eyePod, as the other poster mentioned, the $17,500 contribution limit is per person per plan (under age 50. Age 50 and above can contribute a $5,000 additional "catch up" contribution).

But, your wife can contribute to a spousal IRA even if she has no ordinary income. She could do either Roth or Traditional depending on your total income.

So, you could collectively do:
* $17,500 to your 401(k)
* Employer match to your 401(k)
* Your IRA up to $5,500
* Her IRA up to $5,500

hoppy08520

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Re: "Maxing out 401k"
« Reply #26 on: October 05, 2013, 08:04:31 AM »
One other point that I haven't seen mentioned. Some 401(k) plans allow "after tax contributions" beyond the $17,500. In most cases, those same plans allow "in service rollovers" of the after tax contributions. You can roll these over to a traditional IRA, and then immediately convert it to a Roth IRA. This is a way to legally exceed the $5,500 annual cap on IRA contributions.

The sum of all 401(k) contributions (Roth 401(k), pre-tax 401(k), after-tax non-Roth 401(k), plus employer match to pre-tax 401(k)) may not exceed $51,000 for tax year 2013. Note that these are IRS maximums. Some 401(k) plans cap employee contributions at a percentage of their salary, but that's a 401(k) rule and not an IRS rule.

Here's an example, if your plan allows it:
$17,500 - "standard" employee contributions to pre-tax traditional 401(k)
$5,500 - employer match of pre-tax contributions to traditional 401(k)
$20,000 - "after tax" contributions to the 401(k). These contributions are in after-tax dollars (you could go up to $28,000 to hit the $51,000 max)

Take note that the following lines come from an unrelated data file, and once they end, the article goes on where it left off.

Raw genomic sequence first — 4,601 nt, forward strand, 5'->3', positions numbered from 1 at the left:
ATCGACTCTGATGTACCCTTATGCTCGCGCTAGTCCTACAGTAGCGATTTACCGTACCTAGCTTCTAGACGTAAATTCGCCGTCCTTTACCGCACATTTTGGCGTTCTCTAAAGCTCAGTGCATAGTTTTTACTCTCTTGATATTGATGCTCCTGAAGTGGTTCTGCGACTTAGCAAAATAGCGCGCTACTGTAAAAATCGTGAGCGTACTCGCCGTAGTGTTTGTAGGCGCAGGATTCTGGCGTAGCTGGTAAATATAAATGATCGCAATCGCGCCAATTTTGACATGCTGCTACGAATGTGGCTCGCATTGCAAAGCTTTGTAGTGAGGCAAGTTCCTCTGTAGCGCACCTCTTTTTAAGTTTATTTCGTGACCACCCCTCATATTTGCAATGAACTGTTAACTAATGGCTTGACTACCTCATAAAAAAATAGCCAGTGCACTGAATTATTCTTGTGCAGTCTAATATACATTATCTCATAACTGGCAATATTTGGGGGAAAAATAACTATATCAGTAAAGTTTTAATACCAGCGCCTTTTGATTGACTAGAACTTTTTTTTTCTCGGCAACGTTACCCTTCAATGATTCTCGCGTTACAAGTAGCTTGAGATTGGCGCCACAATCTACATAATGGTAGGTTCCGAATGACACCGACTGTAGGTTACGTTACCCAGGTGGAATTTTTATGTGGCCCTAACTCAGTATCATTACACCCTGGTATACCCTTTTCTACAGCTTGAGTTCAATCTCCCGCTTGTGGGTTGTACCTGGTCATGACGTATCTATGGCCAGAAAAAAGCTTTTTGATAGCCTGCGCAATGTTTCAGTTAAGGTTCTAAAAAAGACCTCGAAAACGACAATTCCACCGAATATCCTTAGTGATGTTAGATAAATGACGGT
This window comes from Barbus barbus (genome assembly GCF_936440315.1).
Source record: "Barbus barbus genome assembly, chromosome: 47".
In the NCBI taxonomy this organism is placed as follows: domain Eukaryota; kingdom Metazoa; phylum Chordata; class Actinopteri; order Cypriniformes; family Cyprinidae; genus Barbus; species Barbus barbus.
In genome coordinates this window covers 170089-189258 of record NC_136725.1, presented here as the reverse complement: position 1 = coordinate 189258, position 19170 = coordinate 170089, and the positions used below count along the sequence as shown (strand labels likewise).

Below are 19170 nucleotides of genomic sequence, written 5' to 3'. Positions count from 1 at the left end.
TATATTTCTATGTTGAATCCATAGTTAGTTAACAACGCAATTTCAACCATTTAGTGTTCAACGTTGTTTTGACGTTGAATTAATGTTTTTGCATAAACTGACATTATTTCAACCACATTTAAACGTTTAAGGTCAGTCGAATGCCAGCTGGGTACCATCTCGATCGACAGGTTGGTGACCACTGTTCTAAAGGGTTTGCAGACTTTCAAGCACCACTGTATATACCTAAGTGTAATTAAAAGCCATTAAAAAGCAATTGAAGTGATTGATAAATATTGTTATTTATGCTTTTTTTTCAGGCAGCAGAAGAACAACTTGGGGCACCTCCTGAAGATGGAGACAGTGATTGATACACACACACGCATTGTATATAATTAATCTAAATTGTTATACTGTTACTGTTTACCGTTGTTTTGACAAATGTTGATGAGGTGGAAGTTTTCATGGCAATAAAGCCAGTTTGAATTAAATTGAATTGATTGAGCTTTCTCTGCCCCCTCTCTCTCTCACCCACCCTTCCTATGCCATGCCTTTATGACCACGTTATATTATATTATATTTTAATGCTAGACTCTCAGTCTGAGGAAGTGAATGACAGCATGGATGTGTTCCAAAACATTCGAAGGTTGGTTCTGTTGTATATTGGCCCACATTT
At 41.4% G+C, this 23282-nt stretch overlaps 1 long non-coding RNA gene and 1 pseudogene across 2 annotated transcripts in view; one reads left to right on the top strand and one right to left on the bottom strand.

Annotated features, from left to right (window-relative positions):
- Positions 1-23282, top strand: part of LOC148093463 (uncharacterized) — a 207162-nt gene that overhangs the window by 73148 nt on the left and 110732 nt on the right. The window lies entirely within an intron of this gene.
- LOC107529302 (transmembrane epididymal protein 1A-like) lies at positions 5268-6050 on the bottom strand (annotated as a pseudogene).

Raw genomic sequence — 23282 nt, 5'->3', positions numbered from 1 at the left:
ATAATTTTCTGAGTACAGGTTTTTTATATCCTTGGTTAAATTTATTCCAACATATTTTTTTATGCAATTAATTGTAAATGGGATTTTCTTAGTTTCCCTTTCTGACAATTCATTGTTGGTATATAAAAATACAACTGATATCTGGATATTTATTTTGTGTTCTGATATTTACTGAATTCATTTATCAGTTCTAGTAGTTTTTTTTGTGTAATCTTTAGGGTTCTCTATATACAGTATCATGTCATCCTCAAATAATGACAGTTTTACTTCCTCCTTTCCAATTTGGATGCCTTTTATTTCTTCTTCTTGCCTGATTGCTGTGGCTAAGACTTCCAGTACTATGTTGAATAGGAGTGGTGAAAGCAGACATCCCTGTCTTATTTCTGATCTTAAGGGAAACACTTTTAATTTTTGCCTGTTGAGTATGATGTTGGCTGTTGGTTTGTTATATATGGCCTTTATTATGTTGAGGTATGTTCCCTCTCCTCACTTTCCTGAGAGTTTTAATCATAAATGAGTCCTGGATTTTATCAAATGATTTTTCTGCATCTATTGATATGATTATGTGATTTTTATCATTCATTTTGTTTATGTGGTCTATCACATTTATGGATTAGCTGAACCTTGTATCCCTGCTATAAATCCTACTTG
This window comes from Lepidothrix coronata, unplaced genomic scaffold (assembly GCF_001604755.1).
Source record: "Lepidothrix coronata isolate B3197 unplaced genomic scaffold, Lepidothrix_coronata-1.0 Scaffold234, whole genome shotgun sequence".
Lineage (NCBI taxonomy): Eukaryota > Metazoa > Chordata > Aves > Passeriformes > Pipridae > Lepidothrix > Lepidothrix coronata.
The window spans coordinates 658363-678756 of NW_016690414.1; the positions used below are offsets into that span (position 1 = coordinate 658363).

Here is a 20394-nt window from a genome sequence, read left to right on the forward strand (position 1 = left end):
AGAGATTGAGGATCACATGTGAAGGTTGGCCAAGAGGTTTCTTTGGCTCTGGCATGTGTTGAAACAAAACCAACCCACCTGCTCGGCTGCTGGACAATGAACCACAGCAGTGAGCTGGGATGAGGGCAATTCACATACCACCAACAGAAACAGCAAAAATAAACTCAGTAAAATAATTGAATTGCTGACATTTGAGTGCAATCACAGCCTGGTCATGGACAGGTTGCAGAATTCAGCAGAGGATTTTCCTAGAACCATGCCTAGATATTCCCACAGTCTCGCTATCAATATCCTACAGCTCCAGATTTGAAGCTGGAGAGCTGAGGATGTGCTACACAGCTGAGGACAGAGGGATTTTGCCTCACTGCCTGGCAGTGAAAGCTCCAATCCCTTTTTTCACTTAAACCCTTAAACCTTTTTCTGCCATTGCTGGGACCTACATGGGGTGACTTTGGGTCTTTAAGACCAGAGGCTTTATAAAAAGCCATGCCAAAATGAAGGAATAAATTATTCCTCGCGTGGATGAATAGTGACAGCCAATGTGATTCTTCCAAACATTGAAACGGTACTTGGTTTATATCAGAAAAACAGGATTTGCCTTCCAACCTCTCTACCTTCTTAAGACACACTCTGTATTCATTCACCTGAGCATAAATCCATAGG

Next, you will do an "in service rollover" of just the $20,000 (plus any earnings) into a new traditional IRA that you set up just for this purpose. You many then convert that IRA into a Roth IRA.

See this for more:

http://www.irs.gov/Retirement-Plans/Plan-Participant,-Employee/401(k)-Resource-Guide---Plan-Participants---Limitation-on-Elective-Deferrals

http://www.mrmoneymustache.com/forum/investor-alley/401k-after-tax-to-roth-conversion/

eyePod

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Re: "Maxing out 401k"
« Reply #27 on: October 05, 2013, 05:58:10 PM »
Just to clarify, you can contribute up to $17,500 per spouse to a 401(k), and up to $5,500 per spouse to an IRA, no matter whether the IRA or 401(k) is traditional or Roth. You can contribute all that to a traditional 401(k) and a Roth IRA, a Roth and Roth, a traditional and a traditional, or some of each.

Wait, a sec, for the 401(k), don't both spouses need to have 401(k) plans to be able to contribute that amount? My wife only gets a stipend and doesn't have a 401(k) plan.  That doesn't mean that I can contribute $35,000 to my 401(k) plan...
eyePod, as the other poster mentioned, the $17,500 contribution limit is per person per plan (under age 50. Age 50 and above can contribute a $5,000 additional "catch up" contribution).

But, your wife can contribute to a spousal IRA even if she has no ordinary income. She could do either Roth or Traditional depending on your total income.

So, you could collectively do:
* $17,500 to your 401(k)
* Employer match to your 401(k)
* Your IRA up to $5,500
* Her IRA up to $5,500

Great, this is EXACTLY what I believed; I just got confused with the wording above.  We've got the IRA's maxed, 401k is only about half way there.  We are getting the employer match though.  Slowly but surely moving towards maxing it up!